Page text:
Better the devil you know than the one you don't know.
Besides, who'll rant in the HOH if you get happy all of a sudden?

mattwaterman
03-09-2006, 01:11 AM
Better the devil you know than the one you don't know.
Besides, who'll rant in the HOH if you get happy all of a sudden?

Agree. As someone also doing some job searching (hope none of you work with me ;)) I think the absolute most important criteria is whether you will like the actual work. Assuming that you can tolerate your current place, that's better than 75% of America who despise their job...

Shadow_Ferret
03-09-2006, 01:27 AM
I hate long commutes.


I like forests and critters.


I like being close to my kids, their school, their doctor.

You won't meet any nice guys in an office building in Washington, D.C. (OK, I made that part up.)

P.H.Delarran
03-09-2006, 01:34 AM
$6K a year is only $200 a month. Is that enough to compensate for the agony of a long commute, the inconvenince of not being near enough to your daughter to run errands, planned or emergency,(don't forget to factor in the loss of pay this will induce, not to mention added stress), loss of a view, which could affect both creativity and productivity, and the stress of making such a change? What life improvement will you make with that money?
You sound happy in your current job, so you may want to ask yourself why you looked for something else in the first place. If the motivation is money, perhaps you can ask for some of that raise sooner than next January. You mentioned drama in your life, perhaps the thought of a change seems appealing as a coping factor, but wouldn't it just add additional stress, and drama, to your life?
Like others have pointed out, the wording of you post suggests that you already know what you should do.
Good luck to you no matter what the decision.

Jcomp
03-09-2006, 01:59 AM
Your current job is singing to you and it's saying...

"Babe, I love you so... and I want you to know. That I'm, gonna miss your love... the minute, you walk out that door. Please don't go... Don't goooooooo!"

And your job sings like Teddy Pendergrass in his prime....

threedogpeople
03-09-2006, 02:05 AM
As someone who has more years of human resources experience than I care to remember, I also say "stay". There are lots and lots of unknowns with ANY new job (remember, what people tell your during an interview can be much different than the reality of working day after day).

If you are going to leave a job that isn't making you miserable then make sure and find one that is your dream job or fulfills at least one of your goals for the next step of your career.

If money is the issue I suggest that you look at this from a "what the market is paying" perspective. Gather some information on what people in comparable jobs are being paid, then you have some ammunition (aka hard data) to use to speak with your boss about money. Headhunters can be a great source for this information, as can the local human resources group (SHRM).

Start a file on yourself (I called mine the "I" file) - include things "I" did well, compliments "I've" gotten from the boss, compliments "I've" gotten from my co-workers, customers, etc. When it comes time for salary reviews then you will be ready to back up your request for more money with something more substantial than "I want it", "I need it", "I think I deserve it".

Hope this gives you some ideas - if you want to chat more, send me an email.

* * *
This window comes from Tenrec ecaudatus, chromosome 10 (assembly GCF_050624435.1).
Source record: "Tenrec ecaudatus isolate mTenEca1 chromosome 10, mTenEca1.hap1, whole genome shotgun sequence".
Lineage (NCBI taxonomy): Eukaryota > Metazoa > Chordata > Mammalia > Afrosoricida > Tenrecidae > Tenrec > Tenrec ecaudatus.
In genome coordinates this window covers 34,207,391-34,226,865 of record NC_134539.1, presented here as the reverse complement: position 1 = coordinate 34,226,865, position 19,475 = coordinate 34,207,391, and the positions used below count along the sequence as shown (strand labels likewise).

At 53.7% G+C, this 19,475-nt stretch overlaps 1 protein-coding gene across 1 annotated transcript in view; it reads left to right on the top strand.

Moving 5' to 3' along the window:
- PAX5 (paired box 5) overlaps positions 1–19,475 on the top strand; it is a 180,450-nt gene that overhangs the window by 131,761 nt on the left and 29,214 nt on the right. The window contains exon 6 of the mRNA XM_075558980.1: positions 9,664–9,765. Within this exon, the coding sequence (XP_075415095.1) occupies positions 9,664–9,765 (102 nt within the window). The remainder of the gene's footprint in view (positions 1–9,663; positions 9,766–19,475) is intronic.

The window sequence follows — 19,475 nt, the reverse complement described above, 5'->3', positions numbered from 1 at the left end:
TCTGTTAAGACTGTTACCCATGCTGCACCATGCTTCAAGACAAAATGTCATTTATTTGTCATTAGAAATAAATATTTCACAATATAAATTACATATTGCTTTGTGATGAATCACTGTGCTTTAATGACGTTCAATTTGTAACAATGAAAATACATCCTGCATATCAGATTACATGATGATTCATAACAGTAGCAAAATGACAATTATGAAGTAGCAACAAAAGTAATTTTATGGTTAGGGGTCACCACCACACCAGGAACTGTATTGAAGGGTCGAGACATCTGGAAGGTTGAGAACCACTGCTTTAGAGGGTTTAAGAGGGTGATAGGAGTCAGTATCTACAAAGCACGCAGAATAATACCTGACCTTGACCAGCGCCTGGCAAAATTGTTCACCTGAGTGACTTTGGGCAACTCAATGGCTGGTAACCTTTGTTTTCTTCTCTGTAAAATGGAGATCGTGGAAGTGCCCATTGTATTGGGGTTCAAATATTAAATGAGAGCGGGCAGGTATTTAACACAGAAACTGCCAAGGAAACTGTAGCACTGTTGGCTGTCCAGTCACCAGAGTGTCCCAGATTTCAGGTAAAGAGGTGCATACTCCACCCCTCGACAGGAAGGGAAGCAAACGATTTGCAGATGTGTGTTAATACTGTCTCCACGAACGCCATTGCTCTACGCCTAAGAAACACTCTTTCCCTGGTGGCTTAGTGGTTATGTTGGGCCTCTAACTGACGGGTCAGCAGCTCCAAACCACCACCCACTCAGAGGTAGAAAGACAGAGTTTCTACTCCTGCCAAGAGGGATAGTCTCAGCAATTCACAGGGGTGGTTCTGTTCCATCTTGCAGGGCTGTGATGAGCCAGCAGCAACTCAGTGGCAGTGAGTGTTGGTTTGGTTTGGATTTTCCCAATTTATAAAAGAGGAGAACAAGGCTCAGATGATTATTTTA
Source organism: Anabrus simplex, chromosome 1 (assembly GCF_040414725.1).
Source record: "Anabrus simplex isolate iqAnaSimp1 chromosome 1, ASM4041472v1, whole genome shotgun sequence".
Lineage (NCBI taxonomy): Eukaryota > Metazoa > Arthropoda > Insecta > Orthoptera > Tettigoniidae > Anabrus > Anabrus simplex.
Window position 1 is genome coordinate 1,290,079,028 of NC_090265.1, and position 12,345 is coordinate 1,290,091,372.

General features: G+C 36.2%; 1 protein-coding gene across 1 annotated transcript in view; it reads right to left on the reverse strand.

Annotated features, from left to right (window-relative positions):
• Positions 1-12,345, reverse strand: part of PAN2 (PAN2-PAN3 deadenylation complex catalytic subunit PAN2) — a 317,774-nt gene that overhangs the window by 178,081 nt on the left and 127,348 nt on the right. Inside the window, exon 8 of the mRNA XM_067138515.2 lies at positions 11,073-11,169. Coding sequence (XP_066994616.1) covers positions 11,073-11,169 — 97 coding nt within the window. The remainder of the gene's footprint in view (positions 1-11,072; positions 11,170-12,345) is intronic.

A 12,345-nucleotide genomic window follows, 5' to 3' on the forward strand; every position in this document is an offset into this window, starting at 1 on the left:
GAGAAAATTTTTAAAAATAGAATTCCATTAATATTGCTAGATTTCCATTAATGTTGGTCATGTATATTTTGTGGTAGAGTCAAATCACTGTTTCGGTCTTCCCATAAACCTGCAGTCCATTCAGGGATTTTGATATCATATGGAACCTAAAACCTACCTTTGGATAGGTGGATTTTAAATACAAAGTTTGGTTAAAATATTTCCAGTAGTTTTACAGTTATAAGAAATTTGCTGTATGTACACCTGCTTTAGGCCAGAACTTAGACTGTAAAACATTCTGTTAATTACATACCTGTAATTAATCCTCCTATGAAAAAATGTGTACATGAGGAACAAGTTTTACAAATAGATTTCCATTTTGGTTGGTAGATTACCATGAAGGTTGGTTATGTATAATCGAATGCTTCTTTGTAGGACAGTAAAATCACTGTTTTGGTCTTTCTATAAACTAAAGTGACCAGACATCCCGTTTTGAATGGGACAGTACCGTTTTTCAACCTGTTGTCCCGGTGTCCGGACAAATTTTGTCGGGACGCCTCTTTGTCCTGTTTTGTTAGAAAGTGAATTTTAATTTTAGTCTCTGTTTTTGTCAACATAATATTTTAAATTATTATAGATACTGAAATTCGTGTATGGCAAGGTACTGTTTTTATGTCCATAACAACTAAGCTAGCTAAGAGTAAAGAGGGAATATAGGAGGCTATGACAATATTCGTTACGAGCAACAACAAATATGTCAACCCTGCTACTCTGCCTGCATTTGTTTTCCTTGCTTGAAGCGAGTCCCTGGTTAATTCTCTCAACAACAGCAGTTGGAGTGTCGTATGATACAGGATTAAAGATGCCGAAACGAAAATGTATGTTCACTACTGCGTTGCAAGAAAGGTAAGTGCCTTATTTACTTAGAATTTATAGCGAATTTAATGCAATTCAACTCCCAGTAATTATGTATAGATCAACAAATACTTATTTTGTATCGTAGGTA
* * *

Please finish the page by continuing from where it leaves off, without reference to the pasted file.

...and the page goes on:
Judy

SC Harrison
03-09-2006, 02:11 AM
$6K a year is only $200 a month.

It's actually $500 a month, before Uncle Sam takes his chunk, but it will still end up being "not enough" to justify/cover other costs. I vote to stay, but the searching should still continue, albeit covertly.

oswann
03-09-2006, 05:59 AM
Money is the worst reason to change jobs. Look at the possibility of renegociating your salary where you are and use the job offer as a premise to go to the table to get a raise. No one likes doing it, but you shouldn't hesitate.

Os.

September skies
03-09-2006, 06:53 AM
Stay at your present job. You can't put a price on being nearby for children and on the tranquility and peace your current job offers by the setting it is in.
I read your post twice and it read "STAY" over and over. http://www.absolutewrite.com/forums/images/smilies/smile.gif

Ol' Fashioned Girl
03-09-2006, 09:57 AM
Another past human resources professional weighing in here: Stay. For all the reasons above.

Unique
03-09-2006, 02:55 PM
You won't meet any nice guys in an office building in Washington, D.C. (OK, I made that part up.)

ahem. You may have been correct, shadow.

lobbyists, politicians, and lawyers - DC is full of them....unless she's looking for target practice, of course.

scfirenice
03-09-2006, 07:13 PM
I agree with most of the posters above. Stay. There is too much crap going on to switch jobs right now. PLUS you know you'd miss the cars driving on the geico building and all the deer that come to visit. Change later when things cool down. I bet you'll get an even BETTER offer if you wait.

Jaycinth
03-09-2006, 08:50 PM
I still don't know what to do. I'll be doing the same thing (accounting) no matter where I go. I just don't love accounting. But it pays the bills, people tell me I'm good at it, and many times I can put my brain on auto pilot and think creative thoughts.

Part of my 'family and friends' group keeps trying to impress on me that I should jump on the upward career track and go for more money, because 'writing' is just a 'hobby' and since I am not Dan Brown (last year I was NOT J.K. Rowling and for 3 years running before that, I was NOT Stephen King) I should forget it and tke the job and build up some savings so I can do something with it and I'll have plenty of time to write after I retire.

I did not go out and look for this job! Nope! This is one of those job leads I got from a friend who wants me to do it, because she thinks I am organized and bright, and having me there will make her job 1,000 times easier. ( we've worked together before.) I feel like I'll let her down if I don't go in and say yes. She's talked me up to her boss.